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Iran: Internet Blocking Threatens Digital Economy

The regime in Iran is reacting harshly to popular protests following the death of a woman in the custody of the country’s Islamic morality police. This is not only problematic from a human rights perspective, but increasingly poses an economic problem as well.

The Background

Twenty-two-year-old Masha Amini died after being arrested by the country’s Islamic morality police. She was arrested because her clothing did not comply with the strict regulations in the country. What happened to her in custody is not known. All that is known is that she fell into a coma and died on September 16. This was followed by ongoing protests in the country, directed not only against police violence but also against the strict religious regulations regarding private living. Since the overthrow of the constitutional monarchy in 1979, the country has been ruled as an Islamic republic with Islam as the state religion by a religious leader and a religious council of guardians.

Although the morality police reject the use of violence, protests in the country are responded to with harshness. According to activists, 83 people have died so far in the course of police operations against the protests. A state-controlled news agency, on the other hand, has reported 60 deaths so far. In addition, numerous protesters have been arrested. The government has also responded with wide-ranging Internet blocks aimed at making networking among protesters more difficult.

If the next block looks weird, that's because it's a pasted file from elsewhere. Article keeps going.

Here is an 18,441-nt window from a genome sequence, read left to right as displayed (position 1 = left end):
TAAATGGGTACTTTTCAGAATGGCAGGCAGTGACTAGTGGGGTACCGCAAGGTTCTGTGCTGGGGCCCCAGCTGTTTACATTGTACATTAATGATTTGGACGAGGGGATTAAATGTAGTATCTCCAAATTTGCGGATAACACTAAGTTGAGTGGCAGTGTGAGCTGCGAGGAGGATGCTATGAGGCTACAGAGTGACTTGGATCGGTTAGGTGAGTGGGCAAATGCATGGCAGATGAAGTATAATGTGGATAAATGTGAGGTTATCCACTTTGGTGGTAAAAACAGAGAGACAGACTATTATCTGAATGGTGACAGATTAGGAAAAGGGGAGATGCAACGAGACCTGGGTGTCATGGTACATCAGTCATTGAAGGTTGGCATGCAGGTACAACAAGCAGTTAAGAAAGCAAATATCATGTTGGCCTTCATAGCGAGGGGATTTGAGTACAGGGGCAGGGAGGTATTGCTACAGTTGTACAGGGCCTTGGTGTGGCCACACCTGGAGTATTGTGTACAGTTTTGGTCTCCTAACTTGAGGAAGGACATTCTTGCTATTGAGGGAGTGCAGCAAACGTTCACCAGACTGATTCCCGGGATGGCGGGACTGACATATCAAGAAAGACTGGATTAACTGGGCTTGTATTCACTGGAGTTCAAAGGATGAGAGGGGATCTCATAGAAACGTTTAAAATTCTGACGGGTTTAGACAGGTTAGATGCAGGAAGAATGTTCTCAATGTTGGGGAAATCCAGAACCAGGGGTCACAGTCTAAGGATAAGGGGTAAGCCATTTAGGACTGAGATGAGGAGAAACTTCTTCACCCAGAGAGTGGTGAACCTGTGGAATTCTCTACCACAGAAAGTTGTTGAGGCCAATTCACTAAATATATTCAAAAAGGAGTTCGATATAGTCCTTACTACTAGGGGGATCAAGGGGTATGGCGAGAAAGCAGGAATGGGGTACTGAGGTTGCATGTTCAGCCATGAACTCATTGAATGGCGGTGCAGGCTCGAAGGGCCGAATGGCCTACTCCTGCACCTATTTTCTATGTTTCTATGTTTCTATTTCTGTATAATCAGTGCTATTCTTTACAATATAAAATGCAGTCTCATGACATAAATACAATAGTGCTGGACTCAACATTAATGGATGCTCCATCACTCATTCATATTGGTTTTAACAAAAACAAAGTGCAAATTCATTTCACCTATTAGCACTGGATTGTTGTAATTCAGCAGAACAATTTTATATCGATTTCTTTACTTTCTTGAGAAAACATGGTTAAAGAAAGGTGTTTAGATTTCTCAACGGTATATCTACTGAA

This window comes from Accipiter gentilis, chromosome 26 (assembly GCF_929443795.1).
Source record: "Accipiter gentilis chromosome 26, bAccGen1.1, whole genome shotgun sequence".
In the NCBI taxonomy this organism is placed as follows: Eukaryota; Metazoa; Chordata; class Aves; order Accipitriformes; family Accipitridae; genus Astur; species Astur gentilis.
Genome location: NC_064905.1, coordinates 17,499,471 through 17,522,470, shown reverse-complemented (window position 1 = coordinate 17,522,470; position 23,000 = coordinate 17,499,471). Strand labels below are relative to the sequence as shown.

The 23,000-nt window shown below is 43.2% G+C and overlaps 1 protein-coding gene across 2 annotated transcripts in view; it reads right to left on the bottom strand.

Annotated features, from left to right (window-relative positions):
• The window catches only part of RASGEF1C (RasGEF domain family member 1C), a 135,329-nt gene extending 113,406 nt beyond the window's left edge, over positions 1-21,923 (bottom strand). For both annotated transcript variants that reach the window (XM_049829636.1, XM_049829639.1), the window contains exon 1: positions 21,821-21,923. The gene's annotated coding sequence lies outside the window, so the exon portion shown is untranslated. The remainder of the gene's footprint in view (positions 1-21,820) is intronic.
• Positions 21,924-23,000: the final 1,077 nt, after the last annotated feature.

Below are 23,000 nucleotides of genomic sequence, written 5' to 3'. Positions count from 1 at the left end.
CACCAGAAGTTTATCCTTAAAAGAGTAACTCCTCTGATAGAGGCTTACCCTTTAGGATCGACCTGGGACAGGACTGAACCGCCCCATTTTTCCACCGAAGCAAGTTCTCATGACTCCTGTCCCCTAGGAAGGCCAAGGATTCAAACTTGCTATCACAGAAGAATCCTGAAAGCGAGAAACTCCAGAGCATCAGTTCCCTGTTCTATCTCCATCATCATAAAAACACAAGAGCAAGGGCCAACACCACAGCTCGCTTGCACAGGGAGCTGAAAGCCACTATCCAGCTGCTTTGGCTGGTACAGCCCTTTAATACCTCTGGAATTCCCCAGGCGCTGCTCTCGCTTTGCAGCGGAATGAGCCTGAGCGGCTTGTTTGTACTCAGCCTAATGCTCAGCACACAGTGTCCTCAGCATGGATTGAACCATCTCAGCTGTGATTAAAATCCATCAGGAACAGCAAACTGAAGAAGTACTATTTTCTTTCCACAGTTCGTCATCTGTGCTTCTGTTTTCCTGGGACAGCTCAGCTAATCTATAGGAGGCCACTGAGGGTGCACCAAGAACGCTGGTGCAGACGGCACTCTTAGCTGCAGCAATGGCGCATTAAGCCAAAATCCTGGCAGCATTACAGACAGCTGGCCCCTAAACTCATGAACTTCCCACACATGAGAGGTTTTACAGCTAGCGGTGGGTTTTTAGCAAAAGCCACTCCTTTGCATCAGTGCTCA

Rising unemployment feared

The national community of online businesses in Iran has pointed out in connection with the interblocks that the government’s measures pose an economic threat to many businesses and individuals. Specifically, there was talk of 400,000 companies and one million jobs being threatened. People who worked independently from home were particularly affected. Since all essential online services were blocked, work could not be continued, which meant the loss of income. The blocking of Instagram and WhatsApp in particular stand out, as these platforms are essential for online commerce in Iran. The association’s notice, which was posted on Instagram, has since been removed.

Meanwhile, Communications Minister Issa Zarepour has hinted that the blocks on the two aforementioned services could remain in place permanently. The regime had already shown interest in blocking Instagram in the country in the past.

Simon Lüthje

I am co-founder of this blog and am very interested in everything that has to do with technology, but I also like to play games. I was born in Hamburg, but now I live in Bad Segeberg.

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The regime in Iran is reacting harshly to popular protests following the death of a woman in the custody of the country’s Islamic morality police. This is not only problematic from a human rights perspective, but increasingly poses an economic problem as well. The Background Twenty-two-year-old Masha Amini died after being arrested by the country’s … (Weiterlesen...)

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